Different division but same result for Pompey.
The Sky Sports newsreader’s words filled the press auditorium as Steve Cotterill conducted his post-mortem in the aftermath of his team’s opening-day defeat.
The statement hit home hard and slumped the shoulders, the depressing reality of a loss to a team who are no more than mediocre at Championship level enveloping the Blue Army.
So the football world are still enjoying laughing at Pompey’s struggles. Normal service has resumed there, then.
Thursday’s High Court victory has allowed the club to come off the critical list.
That is a cause for celebration for those who bleed blue but their club remain in intensive care for the time being.
It’s clear enough there are plenty in the game who would have been lining up to switch off the life support machine.
The man nailed on to be given the task of starting the healing process was at the Ricoh Arena to witness Saturday’s loss.
Talk of interest from a number of parties has emerged in the wake of Company Voluntary Arrangement appeal success.
They won’t get beyond giving the Pompey tyre a cursory kick, though.
Balram Chainrai is the man who will be assuming control. Make no bones about that.
Supporters crave being able to dream of riches and owners lavishing millions on their club.
Chainrai has made the right noises over giving Cotterill resources to turn things around over the past few days.
Don’t get excited about that, though. The Hong Kong-based businessman has made it clear he’s not the long-term answer. He will be looking to get his cash back, as is his want.
Fears he will asset strip to do that are extreme however, for a man who doesn’t need to take a club apart in full view of the world for the money involved.
His presence, we hope, will provide a steadying of the ship.
Chainrai has now met Cotterill, albeit the briefest exchanges in the bowels of the Ricoh Arena.
Talk didn’t get beyond pleasantries, although the Pompey manager wouldn’t have needed to utter a word to deliver a compelling argument for the need for help.
All Chainrai needed to do was take a look at the Blues bench containing three spaces and four youngsters without a first-team start between them.
Work is continuing at pace for there to be movement coming through the door. Cotterill and chief executive David Lampitt are going full throttle on that front.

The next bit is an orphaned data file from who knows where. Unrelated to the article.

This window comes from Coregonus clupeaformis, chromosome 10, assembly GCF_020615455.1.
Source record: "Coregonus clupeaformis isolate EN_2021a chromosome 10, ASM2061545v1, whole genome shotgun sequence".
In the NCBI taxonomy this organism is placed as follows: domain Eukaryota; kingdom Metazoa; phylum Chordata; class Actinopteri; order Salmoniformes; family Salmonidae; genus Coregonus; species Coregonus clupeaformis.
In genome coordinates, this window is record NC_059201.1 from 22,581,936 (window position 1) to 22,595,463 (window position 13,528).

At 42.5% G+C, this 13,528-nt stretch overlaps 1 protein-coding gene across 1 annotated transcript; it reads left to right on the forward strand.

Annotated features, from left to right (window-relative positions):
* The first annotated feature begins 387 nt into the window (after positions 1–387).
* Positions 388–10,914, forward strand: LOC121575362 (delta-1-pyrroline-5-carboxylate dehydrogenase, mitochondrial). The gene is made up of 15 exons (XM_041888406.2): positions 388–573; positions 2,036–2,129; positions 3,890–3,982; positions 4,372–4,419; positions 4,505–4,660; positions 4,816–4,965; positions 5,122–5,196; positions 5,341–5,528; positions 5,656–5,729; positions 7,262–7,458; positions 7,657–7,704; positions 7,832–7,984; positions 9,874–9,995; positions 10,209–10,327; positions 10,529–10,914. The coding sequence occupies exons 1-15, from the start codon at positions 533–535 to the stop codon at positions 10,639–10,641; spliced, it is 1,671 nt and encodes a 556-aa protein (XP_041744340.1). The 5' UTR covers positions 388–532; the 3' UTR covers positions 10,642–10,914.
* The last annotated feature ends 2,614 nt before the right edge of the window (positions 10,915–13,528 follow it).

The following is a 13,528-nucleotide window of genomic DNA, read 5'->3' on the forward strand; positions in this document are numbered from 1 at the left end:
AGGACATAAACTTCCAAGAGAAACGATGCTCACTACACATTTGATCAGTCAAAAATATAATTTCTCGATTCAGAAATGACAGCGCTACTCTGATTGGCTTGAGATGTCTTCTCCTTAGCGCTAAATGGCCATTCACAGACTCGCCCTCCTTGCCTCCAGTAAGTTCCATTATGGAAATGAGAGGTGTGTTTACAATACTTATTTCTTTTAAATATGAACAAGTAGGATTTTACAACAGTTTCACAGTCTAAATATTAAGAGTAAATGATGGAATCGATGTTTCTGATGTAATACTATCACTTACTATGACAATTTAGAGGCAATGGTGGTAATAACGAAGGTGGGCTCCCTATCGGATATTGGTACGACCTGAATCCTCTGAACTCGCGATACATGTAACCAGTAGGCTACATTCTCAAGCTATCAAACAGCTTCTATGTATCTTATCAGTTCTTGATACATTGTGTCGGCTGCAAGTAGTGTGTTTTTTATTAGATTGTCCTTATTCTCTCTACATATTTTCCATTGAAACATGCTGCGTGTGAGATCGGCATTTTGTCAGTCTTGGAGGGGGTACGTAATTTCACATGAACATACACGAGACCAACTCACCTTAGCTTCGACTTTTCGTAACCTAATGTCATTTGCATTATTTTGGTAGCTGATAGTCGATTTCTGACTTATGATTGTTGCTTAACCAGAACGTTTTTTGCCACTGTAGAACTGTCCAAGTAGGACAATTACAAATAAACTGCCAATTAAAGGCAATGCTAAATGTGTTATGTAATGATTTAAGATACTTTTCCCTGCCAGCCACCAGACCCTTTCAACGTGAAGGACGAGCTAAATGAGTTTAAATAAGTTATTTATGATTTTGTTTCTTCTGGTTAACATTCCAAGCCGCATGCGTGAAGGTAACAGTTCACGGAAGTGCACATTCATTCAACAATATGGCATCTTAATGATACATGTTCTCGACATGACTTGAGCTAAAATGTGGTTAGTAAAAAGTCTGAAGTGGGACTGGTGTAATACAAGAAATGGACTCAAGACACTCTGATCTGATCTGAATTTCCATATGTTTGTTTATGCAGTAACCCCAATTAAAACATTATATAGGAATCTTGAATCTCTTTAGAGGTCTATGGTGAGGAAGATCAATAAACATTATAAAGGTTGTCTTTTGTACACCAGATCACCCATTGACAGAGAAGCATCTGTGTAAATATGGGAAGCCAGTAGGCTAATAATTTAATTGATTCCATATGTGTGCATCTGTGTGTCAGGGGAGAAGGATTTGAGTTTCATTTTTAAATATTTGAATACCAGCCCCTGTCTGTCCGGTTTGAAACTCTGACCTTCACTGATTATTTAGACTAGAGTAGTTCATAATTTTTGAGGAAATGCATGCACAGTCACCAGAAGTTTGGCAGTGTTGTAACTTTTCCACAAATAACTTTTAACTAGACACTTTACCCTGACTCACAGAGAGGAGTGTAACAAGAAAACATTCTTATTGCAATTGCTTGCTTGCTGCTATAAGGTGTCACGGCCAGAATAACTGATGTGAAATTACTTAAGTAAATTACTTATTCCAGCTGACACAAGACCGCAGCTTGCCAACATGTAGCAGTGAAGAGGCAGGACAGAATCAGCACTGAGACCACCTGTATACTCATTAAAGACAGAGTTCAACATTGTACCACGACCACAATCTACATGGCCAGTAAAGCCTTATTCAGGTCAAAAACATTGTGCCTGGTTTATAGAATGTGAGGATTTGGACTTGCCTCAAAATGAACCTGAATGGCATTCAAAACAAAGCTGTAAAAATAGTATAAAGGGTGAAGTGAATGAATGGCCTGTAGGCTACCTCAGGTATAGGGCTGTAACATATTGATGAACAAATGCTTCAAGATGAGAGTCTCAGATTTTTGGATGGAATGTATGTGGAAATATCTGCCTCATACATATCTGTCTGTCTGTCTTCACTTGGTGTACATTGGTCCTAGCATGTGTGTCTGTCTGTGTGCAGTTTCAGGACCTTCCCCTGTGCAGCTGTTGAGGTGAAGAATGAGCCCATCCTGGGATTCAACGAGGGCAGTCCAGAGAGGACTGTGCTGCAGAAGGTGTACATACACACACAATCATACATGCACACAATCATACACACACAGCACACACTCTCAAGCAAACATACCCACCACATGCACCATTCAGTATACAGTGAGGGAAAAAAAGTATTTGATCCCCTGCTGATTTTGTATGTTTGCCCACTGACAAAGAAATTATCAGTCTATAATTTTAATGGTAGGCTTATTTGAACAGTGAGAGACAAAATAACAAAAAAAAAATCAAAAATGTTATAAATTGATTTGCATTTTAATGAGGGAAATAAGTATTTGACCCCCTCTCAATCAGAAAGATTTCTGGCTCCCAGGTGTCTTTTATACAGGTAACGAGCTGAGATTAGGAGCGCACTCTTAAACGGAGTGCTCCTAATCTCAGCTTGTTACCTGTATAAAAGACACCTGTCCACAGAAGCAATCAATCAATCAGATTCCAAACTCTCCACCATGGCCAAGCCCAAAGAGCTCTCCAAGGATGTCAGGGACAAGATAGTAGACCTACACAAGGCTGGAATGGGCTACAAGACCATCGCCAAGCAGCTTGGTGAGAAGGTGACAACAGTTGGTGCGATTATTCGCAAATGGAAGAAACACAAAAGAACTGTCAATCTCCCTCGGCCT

They know the maths have to add up to a £13m wage bill for the coming campaign, with the hope the Football League will help with the numbers allowed to come in now Chainrai’s arrival is nigh.
And the money being generated from player sales now has to hit the £7.5m mark, to fund the pressing portion of the £15m needed to action the CVA.
Cotterill believes Prince Boateng’s departure for Genoa and the sulking John Utaka’s exit are the only sales needed. Whether that will cover costs is debatable.
No-one will miss the Utaka who turned up on Saturday, after kicking up a stink about having to play at all.
The hope that springs eternal on the dawn of a new campaign had been fuelled further by the buoyancy of Pompey’s courtroom success in the build-up to the opener.
It lasted just four minutes, however, as the defence collectively dozed from Gary McSheffrey’s corner, allowing Fredy Eastwood to poke through Jamie Ashdown’s flimsy effort to keep the ball out.
That gave Coventry the platform to then put two banks of four in front of each other and frustrate the vistors.
Pompey’s football was bright and superior to the Sky Blues in the opening half, and the feeling was it was just a matter of time until they were back in the game.
New captain Marc Wilson led the fight for the visitors, as Cotterill handed him the armband. It was a statement which screamed ‘this man cannot be sold’ to the powers that be.
Cotterill wants to see Wilson grow from the responsibility he has been afforded. It worked at the first time of asking. Wilson was the class performer in royal blue.
Despite that, Pompey were unable to turn first-half possession into anything tangible. In fact, they barely fashioned a decent opportunity from controlling the ebb and flow of the match.
Cotterill went with the 4-3-3 formation he has employed throughout pre-season, but the longer the game went on, the more isolated and frustrated David Nugent looked up top.
Marc Wilson anchored the midfield in the area he can best exhibit his range of passing, but there was little the central three offered in terms of supporting the disaffected hitman.
Utaka offered his perennial glimpses of threat before going hopelessly off the boil, while Tommy Smith presented flashes of the quality he can call on.
The first-half’s potential threat made way for second-half frustration as the home side looked increasingly comfortable.
The Pompey’s players’ dissenting body language spoke volumes by the time the troublesome David Bell skipped down the right and picked out Eastwood, who stole a march on Aaron Mokoena to head the killer second with 20 minutes left.
That punctured the resistance of the Blues and there were chances for a third as Cotterill gave debuts to Peter Gregory and Nadir Ciftci and chased the game.
Inevitably it was Wilson who came closest for his side as his free-kick came back off the post.
The fact their only decent chance came in stoppage time, though, tells you all you need to know about Pompey’s day.
At least the 2,500 travelling fans could put on their customary act of defiance, as they delivered another show of force which made a mark on their new manager.
Their club is still breathing, and hopefully the darkest hours have now past. It may not be blazing bright, but at least they are able to see a new dawn.